The patient was a 6 year and 7 month old boy, who had suffered from measles at the age of 8months, but his mental and motor development had been normal until the onset of the disease. When he was 6 years and 4 months, the following symptoms appeared and progressively aggravated;lack of skill, mental deterioration, myoclonic seizures and extrapyramidal signs such as involuntarymovements and muscle rigidity. Characteristic diffuse, high voltage slow wave bursts appeared periodically throughout the long-run EEG; the serological study showed high titers of measles virus antibody in serum and CSF. Based on clinical and laboratory grounds as mentioned above, diagnosis of subacute sclerosingpanencephalitis was made. Oral administration of Amantadine-hydrochloride 7.5mg/kg/daily, one of the antiviral agents, seemedto be effective in alleviating neurological signs and symptoms in this case.
The patient was a 8-year-1-month old girl. Her parents are cousins. She had had measles at 6months of age and was healthy until age 7 years and 9 months, when psychotic disorders, i. e.disturbance of memory and lethargy began to appear. At age 8 years slurred speech began myoclonus of neck muscles and gait disturbance appearedand developed gradually. With chief complaints of myoclonic jerk, regressive speech, and disturbance of consciousness, shewas admitted on January 26 th, 1970. At age 8 years and 2 months, spasmo-rigidity of entire musclesdeveloped to opisthotonus, responses to painful stimuli gradually diminished and finally coma occured. In the EEG, periodic bursts of high voltage slow with sharp waves were demonstrated, the intervalsof the periodic events ranged from 5 to 6 seconds. Measles titers in serum (NT 1024→4096, HI 16→256, CF 32→128) and CSF (NT 64→612, HI 2→64, CF 8→46) had been elevated from 4 to 7 monthsafter the onset of the disease. Whereas HI and CF titers were slightly elevated, NT titers wereremarkably elevated. Electrophoresis of concentrated spinal fluid samples revealed high levels of r-globul in (39.5%).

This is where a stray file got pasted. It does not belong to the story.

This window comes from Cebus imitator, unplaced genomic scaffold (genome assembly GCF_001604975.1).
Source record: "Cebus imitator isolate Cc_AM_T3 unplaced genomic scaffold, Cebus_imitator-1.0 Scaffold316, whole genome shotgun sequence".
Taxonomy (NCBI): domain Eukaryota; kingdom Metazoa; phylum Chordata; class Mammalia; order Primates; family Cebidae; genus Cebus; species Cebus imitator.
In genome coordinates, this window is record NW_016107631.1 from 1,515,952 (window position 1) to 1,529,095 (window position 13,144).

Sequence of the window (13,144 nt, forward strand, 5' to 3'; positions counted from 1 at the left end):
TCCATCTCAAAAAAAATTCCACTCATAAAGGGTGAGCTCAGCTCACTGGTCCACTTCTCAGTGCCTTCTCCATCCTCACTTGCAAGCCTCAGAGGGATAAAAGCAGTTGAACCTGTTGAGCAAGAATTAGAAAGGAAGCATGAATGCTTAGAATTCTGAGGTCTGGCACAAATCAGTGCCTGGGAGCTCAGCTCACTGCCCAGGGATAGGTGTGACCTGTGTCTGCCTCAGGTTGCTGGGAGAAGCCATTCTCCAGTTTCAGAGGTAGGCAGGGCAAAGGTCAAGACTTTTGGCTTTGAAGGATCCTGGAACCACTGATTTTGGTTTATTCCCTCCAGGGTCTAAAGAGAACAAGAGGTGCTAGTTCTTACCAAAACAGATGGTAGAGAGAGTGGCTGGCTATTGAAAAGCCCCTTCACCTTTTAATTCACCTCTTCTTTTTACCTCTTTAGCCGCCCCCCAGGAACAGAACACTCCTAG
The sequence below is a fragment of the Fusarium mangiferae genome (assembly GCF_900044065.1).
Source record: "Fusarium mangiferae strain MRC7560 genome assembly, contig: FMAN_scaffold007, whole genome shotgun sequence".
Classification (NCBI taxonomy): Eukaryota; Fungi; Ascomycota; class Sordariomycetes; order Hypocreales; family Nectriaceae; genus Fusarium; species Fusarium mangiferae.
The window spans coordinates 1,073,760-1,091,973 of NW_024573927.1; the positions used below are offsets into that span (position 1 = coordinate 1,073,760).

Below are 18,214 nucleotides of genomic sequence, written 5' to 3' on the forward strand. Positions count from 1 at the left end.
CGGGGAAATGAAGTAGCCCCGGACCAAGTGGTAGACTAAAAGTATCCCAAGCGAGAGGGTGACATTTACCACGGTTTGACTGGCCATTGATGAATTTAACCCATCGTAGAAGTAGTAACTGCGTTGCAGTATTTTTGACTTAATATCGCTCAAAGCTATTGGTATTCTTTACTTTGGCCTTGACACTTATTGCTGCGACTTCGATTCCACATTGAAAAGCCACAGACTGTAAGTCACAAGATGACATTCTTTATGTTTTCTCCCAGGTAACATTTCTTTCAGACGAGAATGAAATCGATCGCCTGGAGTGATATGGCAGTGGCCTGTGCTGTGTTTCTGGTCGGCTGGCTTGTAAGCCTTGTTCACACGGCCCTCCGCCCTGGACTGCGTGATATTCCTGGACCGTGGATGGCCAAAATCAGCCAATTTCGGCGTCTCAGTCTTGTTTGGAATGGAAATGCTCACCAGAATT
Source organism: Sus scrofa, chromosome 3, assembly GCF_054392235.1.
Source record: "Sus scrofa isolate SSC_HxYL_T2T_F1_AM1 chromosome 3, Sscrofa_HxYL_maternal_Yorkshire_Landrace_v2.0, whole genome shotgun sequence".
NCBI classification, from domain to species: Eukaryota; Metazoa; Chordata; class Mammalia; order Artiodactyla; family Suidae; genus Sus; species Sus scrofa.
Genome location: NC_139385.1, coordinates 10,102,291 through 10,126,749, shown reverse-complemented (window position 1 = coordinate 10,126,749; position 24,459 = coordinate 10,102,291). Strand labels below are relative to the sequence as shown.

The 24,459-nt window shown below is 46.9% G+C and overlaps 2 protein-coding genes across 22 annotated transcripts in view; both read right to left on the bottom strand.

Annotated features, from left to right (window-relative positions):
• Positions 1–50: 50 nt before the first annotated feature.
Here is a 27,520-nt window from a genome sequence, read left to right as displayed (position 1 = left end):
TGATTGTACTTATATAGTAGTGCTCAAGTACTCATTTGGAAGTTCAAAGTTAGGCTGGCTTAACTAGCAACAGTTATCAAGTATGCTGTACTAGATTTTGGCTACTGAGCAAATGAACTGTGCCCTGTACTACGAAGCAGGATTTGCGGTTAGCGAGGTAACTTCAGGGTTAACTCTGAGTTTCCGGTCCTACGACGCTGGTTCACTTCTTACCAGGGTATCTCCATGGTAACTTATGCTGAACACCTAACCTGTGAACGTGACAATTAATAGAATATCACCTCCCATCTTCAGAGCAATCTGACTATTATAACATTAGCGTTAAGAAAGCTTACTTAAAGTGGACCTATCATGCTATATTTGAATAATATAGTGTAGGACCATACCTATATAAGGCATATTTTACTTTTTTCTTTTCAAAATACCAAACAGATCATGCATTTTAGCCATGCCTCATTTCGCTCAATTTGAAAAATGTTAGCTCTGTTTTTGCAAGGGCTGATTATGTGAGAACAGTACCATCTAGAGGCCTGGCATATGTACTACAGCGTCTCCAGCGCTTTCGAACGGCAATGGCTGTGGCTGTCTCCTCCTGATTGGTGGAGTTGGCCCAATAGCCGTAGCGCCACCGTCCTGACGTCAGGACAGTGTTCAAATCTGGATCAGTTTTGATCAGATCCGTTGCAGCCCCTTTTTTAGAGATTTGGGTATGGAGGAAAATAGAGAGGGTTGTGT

The authors report a case of 4 year old boy with subacute sclerosing panencephalitis (SSPE), withunusual immunologic findings. The patient was well until 3 years and 4 months of age, when he developed a generalized convulsion and ataxic gait. About 3 months prior to the onset, he had had a febrile episode with exanthema, presumably of measles. Within several weeks, progressive mental deterioration was noted, and hedeveloped myoclonic movements, muscle rigidity, and pyramidal tract signs. Ophthalmologic examinationsrevealed optic and retinal atrophy. The EEG showed a paroxysmal slow wave burst with spikedischarge predominantly in frontal area. The PEG revealed slight dilatation of lateral ventricles. The measles antibody titers in serum were abnormal but curious, CF titers to one measles antigenbeing high (2048X), while that to. another antigen being not so elevated (32-64X). In addition, thereware noted several abnormal autoantibody reactions, including ANF, RA, cold hemoagglutination, and Paul-Bunnell reaction. The delayed dermal reactions to measles, mumps, rubella, mycoplasma, and SK-SD antigens were all negative, but the reaction to PPD was positive. The patient has been currently in coma with neurovegetative manifestations, including obesity, hyperhidrosis, and unexplained fever. This case has several atypical features for SSPE, such as earlier onset, acutely progressive course, suggestive but not characteristic EEG, variability of antibody titers to different measles antigens, andseveral abnormal autoantibodies.